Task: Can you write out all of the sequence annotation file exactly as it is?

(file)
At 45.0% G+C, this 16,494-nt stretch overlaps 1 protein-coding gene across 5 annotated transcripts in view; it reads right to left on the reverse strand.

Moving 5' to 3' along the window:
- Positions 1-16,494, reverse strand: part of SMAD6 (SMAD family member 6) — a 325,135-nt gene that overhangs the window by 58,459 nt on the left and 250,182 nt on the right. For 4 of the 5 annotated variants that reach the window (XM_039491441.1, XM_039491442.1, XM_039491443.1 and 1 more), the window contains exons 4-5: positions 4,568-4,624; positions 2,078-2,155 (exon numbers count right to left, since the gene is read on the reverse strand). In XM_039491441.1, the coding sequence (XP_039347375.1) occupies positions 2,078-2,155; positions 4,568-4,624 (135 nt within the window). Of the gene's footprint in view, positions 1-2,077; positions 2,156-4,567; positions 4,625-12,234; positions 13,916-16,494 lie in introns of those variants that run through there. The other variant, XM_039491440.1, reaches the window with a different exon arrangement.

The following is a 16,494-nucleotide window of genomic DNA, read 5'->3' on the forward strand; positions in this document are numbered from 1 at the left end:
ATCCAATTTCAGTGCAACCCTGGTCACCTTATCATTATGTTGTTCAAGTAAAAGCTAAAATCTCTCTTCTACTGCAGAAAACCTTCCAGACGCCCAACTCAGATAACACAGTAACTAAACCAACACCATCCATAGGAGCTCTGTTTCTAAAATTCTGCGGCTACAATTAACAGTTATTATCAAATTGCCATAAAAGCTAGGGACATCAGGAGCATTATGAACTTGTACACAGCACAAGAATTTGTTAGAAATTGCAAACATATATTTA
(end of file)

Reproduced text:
At 45.0% G+C, this 16,494-nt stretch overlaps 1 protein-coding gene across 5 annotated transcripts in view; it reads right to left on the reverse strand.

Moving 5' to 3' along the window:
- Positions 1-16,494, reverse strand: part of SMAD6 (SMAD family member 6) — a 325,135-nt gene that overhangs the window by 58,459 nt on the left and 250,182 nt on the right. For 4 of the 5 annotated variants that reach the window (XM_039491441.1, XM_039491442.1, XM_039491443.1 and 1 more), the window contains exons 4-5: positions 4,568-4,624; positions 2,078-2,155 (exon numbers count right to left, since the gene is read on the reverse strand). In XM_039491441.1, the coding sequence (XP_039347375.1) occupies positions 2,078-2,155; positions 4,568-4,624 (135 nt within the window). Of the gene's footprint in view, positions 1-2,077; positions 2,156-4,567; positions 4,625-12,234; positions 13,916-16,494 lie in introns of those variants that run through there. The other variant, XM_039491440.1, reaches the window with a different exon arrangement.

The following is a 16,494-nucleotide window of genomic DNA, read 5'->3' on the forward strand; positions in this document are numbered from 1 at the left end:
ATCCAATTTCAGTGCAACCCTGGTCACCTTATCATTATGTTGTTCAAGTAAAAGCTAAAATCTCTCTTCTACTGCAGAAAACCTTCCAGACGCCCAACTCAGATAACACAGTAACTAAACCAACACCATCCATAGGAGCTCTGTTTCTAAAATTCTGCGGCTACAATTAACAGTTATTATCAAATTGCCATAAAAGCTAGGGACATCAGGAGCATTATGAACTTGTACACAGCACAAGAATTTGTTAGAAATTGCAAACATATATTTA